Honeybees are extremely important for the ecosystem — about 30 percent of our food relies on their pollination. But they are at risk because of loss of habitat, climate change and pesticides.
To help save bee populations, Luc Peters and Dan Douma run Humble Bee, a business that manages and breeds bees across Hamilton, Ont.. “Bees have not recovered from the major losses that were in the news quite a few years ago,” says Peters of their work.
Below, Peters shares some of the tools of the beekeeping trade.
No. 1: Wooden boxes and frames
Since Humble Bee started in 2013, Peters and Douma have set up over 200 hives with roughly 60,000 bees each — one queen plus workers and drones. The frames help harvest surplus honey.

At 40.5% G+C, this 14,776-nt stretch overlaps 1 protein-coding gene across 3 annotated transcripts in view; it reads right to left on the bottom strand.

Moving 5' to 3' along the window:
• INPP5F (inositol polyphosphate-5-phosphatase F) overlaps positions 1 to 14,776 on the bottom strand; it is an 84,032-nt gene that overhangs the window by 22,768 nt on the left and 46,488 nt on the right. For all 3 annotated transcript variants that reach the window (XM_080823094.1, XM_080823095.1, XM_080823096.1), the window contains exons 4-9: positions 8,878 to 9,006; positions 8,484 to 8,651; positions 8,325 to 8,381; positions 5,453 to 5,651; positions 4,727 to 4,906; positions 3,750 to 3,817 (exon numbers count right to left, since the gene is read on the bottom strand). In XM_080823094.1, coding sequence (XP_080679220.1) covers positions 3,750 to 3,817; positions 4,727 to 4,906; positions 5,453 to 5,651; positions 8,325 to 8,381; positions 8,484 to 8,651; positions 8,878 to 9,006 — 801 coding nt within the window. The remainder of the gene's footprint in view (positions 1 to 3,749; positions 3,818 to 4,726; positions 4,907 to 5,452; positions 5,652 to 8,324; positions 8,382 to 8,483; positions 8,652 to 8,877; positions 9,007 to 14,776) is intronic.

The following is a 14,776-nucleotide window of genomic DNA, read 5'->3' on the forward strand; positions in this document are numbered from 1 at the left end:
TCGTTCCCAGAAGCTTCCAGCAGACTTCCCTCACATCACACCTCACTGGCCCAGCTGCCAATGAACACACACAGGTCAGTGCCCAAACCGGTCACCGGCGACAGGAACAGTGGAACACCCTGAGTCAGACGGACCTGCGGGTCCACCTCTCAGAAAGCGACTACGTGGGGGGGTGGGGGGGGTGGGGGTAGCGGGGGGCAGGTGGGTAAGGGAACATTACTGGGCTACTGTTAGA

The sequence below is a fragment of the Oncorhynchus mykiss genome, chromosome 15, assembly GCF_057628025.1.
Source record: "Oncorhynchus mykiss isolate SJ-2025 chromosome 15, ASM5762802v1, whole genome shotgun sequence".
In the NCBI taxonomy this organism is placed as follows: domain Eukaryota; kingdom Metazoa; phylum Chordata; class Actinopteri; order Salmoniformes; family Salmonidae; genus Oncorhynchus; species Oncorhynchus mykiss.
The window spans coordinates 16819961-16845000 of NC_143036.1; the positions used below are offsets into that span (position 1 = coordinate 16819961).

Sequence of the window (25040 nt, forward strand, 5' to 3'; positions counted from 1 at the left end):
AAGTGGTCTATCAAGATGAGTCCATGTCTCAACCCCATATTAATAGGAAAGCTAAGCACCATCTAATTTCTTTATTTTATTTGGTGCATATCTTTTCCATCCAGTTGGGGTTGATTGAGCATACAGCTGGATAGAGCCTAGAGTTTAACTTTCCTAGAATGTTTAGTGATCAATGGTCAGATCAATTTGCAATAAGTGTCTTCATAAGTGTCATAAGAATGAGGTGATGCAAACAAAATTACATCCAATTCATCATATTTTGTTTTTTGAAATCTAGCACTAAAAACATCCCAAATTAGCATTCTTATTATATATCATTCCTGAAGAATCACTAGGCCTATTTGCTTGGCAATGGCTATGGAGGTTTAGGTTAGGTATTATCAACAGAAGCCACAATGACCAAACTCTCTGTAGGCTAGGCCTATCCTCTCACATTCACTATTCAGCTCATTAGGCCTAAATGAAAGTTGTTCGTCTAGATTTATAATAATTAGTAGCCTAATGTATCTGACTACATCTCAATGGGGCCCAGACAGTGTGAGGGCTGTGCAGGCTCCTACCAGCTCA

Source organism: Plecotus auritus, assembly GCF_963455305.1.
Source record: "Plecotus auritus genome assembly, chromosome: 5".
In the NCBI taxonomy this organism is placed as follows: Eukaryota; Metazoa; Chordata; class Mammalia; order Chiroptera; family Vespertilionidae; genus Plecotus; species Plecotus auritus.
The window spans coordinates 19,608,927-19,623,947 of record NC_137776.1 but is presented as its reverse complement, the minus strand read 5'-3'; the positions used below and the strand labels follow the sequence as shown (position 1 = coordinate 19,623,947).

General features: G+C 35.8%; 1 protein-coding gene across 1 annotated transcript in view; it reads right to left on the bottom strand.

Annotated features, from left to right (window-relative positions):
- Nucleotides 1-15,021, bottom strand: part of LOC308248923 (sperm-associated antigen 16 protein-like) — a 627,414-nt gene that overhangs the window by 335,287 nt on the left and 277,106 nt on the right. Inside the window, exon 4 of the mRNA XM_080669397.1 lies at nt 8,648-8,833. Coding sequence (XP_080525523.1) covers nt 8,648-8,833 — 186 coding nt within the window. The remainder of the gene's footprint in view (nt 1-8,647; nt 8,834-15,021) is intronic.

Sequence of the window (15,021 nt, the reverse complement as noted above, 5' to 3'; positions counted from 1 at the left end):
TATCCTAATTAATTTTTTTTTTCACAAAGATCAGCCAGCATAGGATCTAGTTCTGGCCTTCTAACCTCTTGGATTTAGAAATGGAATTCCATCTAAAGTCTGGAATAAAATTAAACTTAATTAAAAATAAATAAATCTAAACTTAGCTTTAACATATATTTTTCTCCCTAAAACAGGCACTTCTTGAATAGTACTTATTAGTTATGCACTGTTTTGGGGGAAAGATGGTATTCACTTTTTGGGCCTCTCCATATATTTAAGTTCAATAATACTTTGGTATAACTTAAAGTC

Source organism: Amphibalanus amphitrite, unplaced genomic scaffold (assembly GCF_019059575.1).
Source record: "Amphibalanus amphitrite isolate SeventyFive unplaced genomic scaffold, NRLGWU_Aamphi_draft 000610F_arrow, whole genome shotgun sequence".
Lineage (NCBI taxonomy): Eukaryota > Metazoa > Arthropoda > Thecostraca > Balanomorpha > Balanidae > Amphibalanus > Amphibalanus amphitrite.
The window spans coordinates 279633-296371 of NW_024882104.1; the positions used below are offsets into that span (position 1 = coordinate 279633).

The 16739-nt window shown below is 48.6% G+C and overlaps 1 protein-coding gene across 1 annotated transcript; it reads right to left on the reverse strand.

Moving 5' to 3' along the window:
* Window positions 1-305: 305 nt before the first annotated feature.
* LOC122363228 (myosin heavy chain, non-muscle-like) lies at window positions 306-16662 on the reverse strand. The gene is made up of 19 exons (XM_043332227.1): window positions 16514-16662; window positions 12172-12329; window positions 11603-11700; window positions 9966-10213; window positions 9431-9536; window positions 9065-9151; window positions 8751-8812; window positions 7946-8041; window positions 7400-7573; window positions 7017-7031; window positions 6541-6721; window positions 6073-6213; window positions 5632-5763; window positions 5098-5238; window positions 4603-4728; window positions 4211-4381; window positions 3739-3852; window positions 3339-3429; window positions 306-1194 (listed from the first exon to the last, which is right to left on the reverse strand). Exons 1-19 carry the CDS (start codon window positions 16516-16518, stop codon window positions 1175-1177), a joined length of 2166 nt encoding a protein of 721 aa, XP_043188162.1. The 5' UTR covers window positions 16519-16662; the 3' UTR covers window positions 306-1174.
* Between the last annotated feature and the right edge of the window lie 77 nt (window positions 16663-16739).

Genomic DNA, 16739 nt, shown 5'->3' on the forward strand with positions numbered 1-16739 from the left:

No. 2: Smoker
Before going into the hive, the two urban beekeepers sometimes use a smoker, which can mask aggressive bee pheromones, to avoid stressing the colony. However, it isn’t always needed because their bees are so gentle.
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No. 3: Space
It’s better to manage colonies in the city as opposed to the countryside. This is because industrial farming uses pesticides that can be damaging to bees. Humble Bee’s hives are in more than 30 locations across Hamilton. (Canada has about 7,000 beekeepers — 20 percent are hobbyists.)
No. 4: Hive tool
Also known as a scraper, it’s primarily used to easily move the boxes and wooden frames. “I use this every time I open a hive. It’s like an extension of my hand,” says Peters.
No. 5: Bees
Peters and Douma got their first insects from a local beekeeper a decade ago. Today, they proudly raise their own Ontario honeybees.
Albina Retyunskikh is a writer based in Montréal.
This story first appeared in Broadview’s November 2020 issue with the title “Humble Bee.”
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